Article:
- How to make buttons set a CDP signal or property value
- How to make buttons in GUI identical to IO buttons
- How to make buttons show the state of remote objects
- How to configure buttons in a radio group
- How to use buttons in a menu
The Button includes base button functionality, like pressed, checked, disabled, and normal states, that can be connected to a control system using properties, or other GUI widgets using widget signals and slots.
In addition to sending events when pressed and released, the button can show different images based on variables in a control system. This might require creating custom SVG files.
Looking at the button examples is probably the best way to understand how to use and configure the different control properties.
The Button with Lamp is identical to the Popup Dialog Button, but configured with an SVG styling file that includes a lamp. The lamp is controlled using the style or checked functionality.
The Radio Button is used to select one out of multiple options.
The Toggle Button is used to toggle a control system variable between two different values. It also supports sending messages when the button is toggled. Click the link above for configuration examples.
The toggle button in the image is checked and configured with allowBorderPix set to
false to avoid the knob from stretching.
A display widget is used for showing images, texts, or animations. Most display widgets in Design mode can be connected to show the state or value of control system variables. The QQuickWidget and the WebEngineView can accept user input depending on their contents.
The Text Selector is used for displaying different texts based on control system values. Texts are configured in Design mode by right-clicking the widget and selecting "Edit Items..." in the context menu.
The Analog Clock shows the time using a circular clock face.
Clicking the clock in runtime opens a global dialog for setting a local time offset. This will affect all widgets that use the local time offset interface.
The Line widget is a vertical or horizontal divider for separating functions or controls in the GUI. Use the maximumSize and minimumSize properties to ensure a fixed size in all themes.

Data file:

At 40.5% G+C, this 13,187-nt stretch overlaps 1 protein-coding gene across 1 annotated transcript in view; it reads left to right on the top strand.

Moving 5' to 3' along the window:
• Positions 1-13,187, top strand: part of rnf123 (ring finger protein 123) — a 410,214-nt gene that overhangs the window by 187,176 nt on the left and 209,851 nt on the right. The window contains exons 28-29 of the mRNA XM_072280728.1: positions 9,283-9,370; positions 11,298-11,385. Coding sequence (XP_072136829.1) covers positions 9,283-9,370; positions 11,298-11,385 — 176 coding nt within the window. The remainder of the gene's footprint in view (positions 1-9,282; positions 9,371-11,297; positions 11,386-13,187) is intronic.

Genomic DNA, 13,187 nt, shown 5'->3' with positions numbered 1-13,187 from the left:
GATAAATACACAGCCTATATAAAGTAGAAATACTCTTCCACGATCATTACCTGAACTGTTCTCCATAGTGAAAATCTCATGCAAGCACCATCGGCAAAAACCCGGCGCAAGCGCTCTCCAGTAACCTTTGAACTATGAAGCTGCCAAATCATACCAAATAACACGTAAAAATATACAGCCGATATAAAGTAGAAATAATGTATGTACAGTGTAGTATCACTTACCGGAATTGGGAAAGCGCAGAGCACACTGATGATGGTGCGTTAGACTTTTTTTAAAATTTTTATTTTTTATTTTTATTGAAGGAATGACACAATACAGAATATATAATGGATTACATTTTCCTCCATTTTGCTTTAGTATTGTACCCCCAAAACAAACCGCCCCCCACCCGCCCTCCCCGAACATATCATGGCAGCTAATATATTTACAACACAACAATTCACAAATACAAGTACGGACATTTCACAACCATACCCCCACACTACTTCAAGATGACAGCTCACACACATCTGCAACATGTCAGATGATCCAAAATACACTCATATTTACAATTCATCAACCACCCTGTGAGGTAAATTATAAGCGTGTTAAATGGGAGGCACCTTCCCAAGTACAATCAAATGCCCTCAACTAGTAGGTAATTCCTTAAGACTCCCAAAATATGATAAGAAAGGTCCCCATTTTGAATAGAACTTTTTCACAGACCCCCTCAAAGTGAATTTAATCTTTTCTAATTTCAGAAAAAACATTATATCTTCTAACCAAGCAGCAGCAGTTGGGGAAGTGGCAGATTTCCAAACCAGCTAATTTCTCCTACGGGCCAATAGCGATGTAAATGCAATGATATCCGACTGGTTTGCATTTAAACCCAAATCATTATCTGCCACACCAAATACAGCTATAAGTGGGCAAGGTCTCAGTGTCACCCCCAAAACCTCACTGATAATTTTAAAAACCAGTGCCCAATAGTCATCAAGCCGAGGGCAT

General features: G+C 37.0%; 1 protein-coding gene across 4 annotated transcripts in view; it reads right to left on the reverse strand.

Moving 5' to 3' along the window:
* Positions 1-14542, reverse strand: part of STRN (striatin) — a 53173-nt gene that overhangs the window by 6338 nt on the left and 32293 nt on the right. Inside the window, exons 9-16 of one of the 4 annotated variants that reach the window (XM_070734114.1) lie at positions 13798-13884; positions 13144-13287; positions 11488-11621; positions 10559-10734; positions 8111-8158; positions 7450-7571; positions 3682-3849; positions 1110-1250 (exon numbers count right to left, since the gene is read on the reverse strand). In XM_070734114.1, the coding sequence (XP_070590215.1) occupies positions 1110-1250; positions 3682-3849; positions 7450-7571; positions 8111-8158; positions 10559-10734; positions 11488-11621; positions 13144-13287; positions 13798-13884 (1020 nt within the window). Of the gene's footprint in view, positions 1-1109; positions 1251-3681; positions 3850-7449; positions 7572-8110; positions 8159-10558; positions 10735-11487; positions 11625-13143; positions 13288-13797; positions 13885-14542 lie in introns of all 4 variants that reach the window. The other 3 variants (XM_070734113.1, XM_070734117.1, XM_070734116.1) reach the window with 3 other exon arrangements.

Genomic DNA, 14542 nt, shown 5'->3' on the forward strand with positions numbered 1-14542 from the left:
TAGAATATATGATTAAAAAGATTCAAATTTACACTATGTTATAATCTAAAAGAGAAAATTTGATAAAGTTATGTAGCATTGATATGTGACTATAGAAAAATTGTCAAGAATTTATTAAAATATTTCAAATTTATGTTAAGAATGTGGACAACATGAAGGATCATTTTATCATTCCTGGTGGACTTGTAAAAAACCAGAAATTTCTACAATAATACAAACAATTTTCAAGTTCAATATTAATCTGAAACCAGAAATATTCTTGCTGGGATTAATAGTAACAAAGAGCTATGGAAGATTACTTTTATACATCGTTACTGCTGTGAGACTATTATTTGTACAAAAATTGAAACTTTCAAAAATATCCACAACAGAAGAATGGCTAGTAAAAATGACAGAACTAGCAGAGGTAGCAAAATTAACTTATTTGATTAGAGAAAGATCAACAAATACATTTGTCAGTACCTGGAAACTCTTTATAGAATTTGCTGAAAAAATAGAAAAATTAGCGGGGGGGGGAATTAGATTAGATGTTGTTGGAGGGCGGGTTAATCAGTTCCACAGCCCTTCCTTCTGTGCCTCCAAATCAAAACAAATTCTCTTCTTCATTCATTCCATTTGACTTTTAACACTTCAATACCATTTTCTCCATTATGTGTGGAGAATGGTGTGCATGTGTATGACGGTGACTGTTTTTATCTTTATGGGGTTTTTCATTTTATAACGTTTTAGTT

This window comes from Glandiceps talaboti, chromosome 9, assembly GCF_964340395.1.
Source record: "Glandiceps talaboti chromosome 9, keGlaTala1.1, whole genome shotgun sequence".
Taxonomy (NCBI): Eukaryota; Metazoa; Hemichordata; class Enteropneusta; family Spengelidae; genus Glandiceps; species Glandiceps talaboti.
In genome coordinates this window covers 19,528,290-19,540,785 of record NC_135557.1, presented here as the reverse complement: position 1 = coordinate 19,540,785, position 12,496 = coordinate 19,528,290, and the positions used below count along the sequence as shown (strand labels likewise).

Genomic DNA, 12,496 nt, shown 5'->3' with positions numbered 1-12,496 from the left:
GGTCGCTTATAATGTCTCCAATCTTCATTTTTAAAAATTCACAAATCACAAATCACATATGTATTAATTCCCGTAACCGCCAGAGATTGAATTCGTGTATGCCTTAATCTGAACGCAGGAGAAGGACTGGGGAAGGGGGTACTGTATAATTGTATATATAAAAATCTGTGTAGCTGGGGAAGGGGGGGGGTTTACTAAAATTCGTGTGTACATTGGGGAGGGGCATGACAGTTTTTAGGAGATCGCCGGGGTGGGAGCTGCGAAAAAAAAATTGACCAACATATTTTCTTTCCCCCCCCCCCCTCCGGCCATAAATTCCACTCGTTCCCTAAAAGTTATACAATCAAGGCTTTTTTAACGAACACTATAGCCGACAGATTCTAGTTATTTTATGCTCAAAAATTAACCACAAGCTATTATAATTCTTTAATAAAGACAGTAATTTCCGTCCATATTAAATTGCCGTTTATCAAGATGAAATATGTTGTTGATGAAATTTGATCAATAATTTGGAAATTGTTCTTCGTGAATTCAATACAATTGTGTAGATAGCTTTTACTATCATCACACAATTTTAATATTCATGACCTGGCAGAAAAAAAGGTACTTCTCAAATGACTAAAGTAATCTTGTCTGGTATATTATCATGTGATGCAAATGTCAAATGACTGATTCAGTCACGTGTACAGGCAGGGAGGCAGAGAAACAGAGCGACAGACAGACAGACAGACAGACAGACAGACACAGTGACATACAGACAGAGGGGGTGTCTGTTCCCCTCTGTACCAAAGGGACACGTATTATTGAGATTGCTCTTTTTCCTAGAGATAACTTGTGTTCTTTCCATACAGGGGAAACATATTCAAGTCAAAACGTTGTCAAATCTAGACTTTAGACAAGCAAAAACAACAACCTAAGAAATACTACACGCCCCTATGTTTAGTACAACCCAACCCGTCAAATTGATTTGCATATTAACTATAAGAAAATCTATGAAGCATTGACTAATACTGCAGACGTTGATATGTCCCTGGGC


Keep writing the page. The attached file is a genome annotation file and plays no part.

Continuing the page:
The Picture Sequence widget can show raster images/pixmaps and scalable vector graphics (.svg). In addition to the support for styles, the picture sequence can show multiple images from the SVG file. Using both style and picture numbers is like selecting rows and columns in a matrix. The SVG file must include elements according to the styling guidelines for this to work.
The CDPBaseDialog (Dialog) and the CDPBaseMainWindow (Main Window), are not supposed to be dragged into forms. They can be selected in the custom template step when creating a new form file. The main difference between the two is that there can be only one main window in a GUI application while you can add any number of dialogs. Creating a new GUI project includes a main window form by default, meaning that you should never need to create one.
The Dialog, as shown in the image, is a top-level window that can be opened in GUI using the Popup Dialog Button. It can be internal or external to the GUI main window using the preferParent property on the button. The most important dialog properties cover features like animated open and close, title, styling file, translucent background on dialogs without a parent, and whether or not to allow external events (modality).
To be able to add widgets to a newly created dialog we must ensure that it contains a page. This is done by right-clicking on the dialog and selecting Insert > Intert Page After Current Page.
The CDP Studio Design mode includes widgets that solve specific problems. For instance, we have the Com Widget that can be used to connect widget signals and slots to a control system, and the Lost Routings Label which is used for debugging lost or invalid control system routings in runtime.
The UI Loader Widget can load any form file like it was a widget in the form. It supports replacing strings in form widget routings, controlled from the control system or widget signal and slot connections. There is a separate widget for doing replacements on text elements that are not routed, the Routing Replacement Widget. It is used in the form as described in its widget details.
The Open Bridge example includes multiple widgets that do not show in the Design mode widget panel. These were made by creating custom SVG files and combining the widgets that have already been mentioned on this page. The example includes details about how the different widgets are created and also how to use them in your design.
Note that the widgets might look very different in different themes. Mixing and modifying theme files are done as described on the Themes (SVG) page.